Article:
On a windswept plot of land about an hour outside Santa Fe, New Mexico, the cast and crew of "Cowboys & Aliens" worked feverishly throughout the day. The production would soon wrap its final weeks of location filming before moving back to Los Angeles to shoot the remainder of the scenes on sets, but that didn't keep director Jon Favreau from showing CBR News an alien's arm.
The Universal Pictures/DreamWorks film, based on the Platinum Studios graphic novel, pits Daniel Craig's unnamed loner against Harrison Ford's Colonel Woodrow Dolarhyde in 1873 Arizona. Craig's stranger, who awakens with no memory and a mysterious shackle on his wrist, wanders into Absolution, the town ruled with an iron fist by the Colonel, who has little time for outsiders. It's a classic Western setup, writer/producer Roberto Orci readily acknowledges.
"Filmmakers love the Western because they can't hide behind anything -- unless you have aliens, of course," Orci said. "It's just very elemental. It's truly one of the most basic stories - you, against an untamed environment, attempting to get to the civilization that we all love and enjoy.
"This movie could keep going as a Western. It would be a compelling story and everyone would be happy," Orci continued before joking, "Harrison, I think, sometimes would prefer that there were no aliens in the movie."
With a traditional western setup, the film opens as the town is attacked by alien invaders, forcing the stranger to unite not just with Dolarhyde, but a disparate band of Apaches, criminals and townsfolk, portrayed by actors Clancy Brown, Keith Carradine, Adam Beach, Walton Coggins, Raoul Trujillo and Brandon Wayne, the grandson of Western legend John Wayne.
In addition to the all-star cast, the film also sports an impressive pedigree behind the camera. Orci, along with writing partner Alex Kurtzman, penned the recent, massively successful reboot of "Star Trek," co-writer Damon Lindelof was one of the key members of the "Lost" creative team, and director Favreau is a veteran of the "Iron Man" films. Even Steven Spielberg is on-board as executive producer.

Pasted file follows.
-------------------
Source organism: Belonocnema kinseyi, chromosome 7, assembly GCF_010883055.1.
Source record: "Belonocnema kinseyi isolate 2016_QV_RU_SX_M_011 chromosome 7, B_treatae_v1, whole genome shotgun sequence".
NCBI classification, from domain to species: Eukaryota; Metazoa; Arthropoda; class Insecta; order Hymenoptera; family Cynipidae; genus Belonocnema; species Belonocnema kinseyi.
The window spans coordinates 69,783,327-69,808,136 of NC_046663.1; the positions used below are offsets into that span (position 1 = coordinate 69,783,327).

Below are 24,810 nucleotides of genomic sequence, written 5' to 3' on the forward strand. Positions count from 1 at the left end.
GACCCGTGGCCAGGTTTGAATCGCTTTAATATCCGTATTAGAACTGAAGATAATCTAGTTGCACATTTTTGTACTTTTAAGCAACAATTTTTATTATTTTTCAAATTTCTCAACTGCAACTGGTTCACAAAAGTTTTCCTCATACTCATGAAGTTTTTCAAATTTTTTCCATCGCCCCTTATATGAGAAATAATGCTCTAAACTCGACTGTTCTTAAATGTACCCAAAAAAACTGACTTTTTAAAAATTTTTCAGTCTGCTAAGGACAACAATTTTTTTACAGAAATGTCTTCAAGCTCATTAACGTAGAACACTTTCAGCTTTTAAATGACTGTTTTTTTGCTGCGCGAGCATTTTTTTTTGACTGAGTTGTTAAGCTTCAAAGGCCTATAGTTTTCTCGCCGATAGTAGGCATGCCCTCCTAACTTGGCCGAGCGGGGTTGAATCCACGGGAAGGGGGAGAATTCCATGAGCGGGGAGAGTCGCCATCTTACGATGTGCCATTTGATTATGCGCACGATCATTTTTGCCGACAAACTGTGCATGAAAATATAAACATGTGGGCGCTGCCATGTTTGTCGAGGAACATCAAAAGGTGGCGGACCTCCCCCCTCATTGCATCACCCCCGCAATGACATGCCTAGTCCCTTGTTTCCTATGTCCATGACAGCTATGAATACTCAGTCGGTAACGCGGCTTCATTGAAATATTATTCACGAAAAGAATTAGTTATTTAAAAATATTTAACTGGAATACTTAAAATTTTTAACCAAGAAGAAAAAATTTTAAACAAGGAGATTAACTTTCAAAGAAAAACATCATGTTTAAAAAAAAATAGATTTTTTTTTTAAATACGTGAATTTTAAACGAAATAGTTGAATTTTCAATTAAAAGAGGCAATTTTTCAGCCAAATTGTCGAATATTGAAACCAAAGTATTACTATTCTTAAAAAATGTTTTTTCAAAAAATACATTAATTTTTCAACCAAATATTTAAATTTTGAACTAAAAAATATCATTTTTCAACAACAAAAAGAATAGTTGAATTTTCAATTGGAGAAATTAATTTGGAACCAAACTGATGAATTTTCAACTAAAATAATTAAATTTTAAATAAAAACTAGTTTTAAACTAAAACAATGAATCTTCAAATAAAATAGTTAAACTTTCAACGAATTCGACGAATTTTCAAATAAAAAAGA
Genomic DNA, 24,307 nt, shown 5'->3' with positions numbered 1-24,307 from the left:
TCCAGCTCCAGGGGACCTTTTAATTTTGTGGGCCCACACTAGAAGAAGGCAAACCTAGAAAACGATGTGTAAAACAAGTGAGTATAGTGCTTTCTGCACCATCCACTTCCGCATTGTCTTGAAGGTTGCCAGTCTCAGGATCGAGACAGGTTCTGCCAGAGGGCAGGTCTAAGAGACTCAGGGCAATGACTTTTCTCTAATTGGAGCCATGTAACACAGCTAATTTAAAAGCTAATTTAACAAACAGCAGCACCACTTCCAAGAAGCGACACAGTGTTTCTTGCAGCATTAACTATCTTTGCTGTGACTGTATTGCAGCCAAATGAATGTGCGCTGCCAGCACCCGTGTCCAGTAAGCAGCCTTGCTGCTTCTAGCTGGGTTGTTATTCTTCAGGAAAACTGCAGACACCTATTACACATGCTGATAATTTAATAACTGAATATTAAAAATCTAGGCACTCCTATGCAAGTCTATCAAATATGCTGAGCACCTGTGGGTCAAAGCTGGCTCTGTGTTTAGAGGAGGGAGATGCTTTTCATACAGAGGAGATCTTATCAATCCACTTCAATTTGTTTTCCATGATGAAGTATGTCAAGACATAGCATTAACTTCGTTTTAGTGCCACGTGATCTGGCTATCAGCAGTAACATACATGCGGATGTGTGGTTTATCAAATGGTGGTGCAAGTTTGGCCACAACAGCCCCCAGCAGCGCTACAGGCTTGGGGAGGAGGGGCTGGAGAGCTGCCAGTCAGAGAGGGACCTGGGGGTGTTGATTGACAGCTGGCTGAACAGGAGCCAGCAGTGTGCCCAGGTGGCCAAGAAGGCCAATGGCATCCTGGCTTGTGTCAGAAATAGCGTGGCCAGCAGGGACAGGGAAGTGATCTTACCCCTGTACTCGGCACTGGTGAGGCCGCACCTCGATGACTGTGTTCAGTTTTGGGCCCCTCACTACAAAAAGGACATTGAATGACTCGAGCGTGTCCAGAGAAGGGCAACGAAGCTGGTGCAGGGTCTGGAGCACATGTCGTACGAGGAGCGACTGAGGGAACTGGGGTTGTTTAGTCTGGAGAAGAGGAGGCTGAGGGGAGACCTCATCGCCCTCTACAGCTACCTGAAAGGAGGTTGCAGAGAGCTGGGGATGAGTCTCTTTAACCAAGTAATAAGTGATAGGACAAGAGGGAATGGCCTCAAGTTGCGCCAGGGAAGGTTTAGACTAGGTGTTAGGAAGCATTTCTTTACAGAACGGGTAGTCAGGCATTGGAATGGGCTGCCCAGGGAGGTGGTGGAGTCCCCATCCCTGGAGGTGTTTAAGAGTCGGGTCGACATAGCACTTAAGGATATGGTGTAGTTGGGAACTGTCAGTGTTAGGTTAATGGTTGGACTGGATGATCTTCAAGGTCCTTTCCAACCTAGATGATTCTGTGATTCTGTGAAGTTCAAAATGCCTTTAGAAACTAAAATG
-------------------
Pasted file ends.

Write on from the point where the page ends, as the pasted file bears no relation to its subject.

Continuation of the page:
Which brings us back to that alien appendage. "If Steven likes this, he'll give us the rest of the alien," Favreau joked as he shifted the arm around in the New Mexico sand. While the aliens seen on-screen will mostly be computer-generated images, they will also appear in certain shots as traditional special effects. "We have full [aliens], too," the director said. "This is taken from a cast and then we bring it out into the light. We see how the light reacts to it so we're matching [it in the computer] perfect."
Although Favreau was willing to show us the extraterrestrial appendage and praise his cast and crew, he wasn't at liberty to discuss much more about the aliens. When asked how tall they are, the director answered, "You know, it depends on how they're standing."
Despite having cutting-edge technology at their fingertips, the cast and crew are quick to let it be known that the aliens will not be the film's only practical effects. "We had these light rays that were flying over our heads at 60 miles an hour," recalled co-star Paul Dano, referring to a scene shared with an enthusiastic audience at this past summer's Comic-Con International. According to the actor, much of that was actually shot live on set. "[It] is like a dream for an actor, you know, not having to like look like an ass in front of everyone," he said, referring to the often-awkward business of shooting special effects-laden scenes in front of a green screen.
"It's nice and cool in here," Favreau said between takes of a key scene in the dramatic wind- and rain-eroded landscape. As he looked around his tent, set up with a monitor to watch just-shot scene, he joked, "I know when we have visitors, because we've got the air conditioner in here." The director likened the movie to playing the video game "Red Dead Redemption," but with one huge difference. "I tell Daniel, 'Go there.' I don't use a joy stick."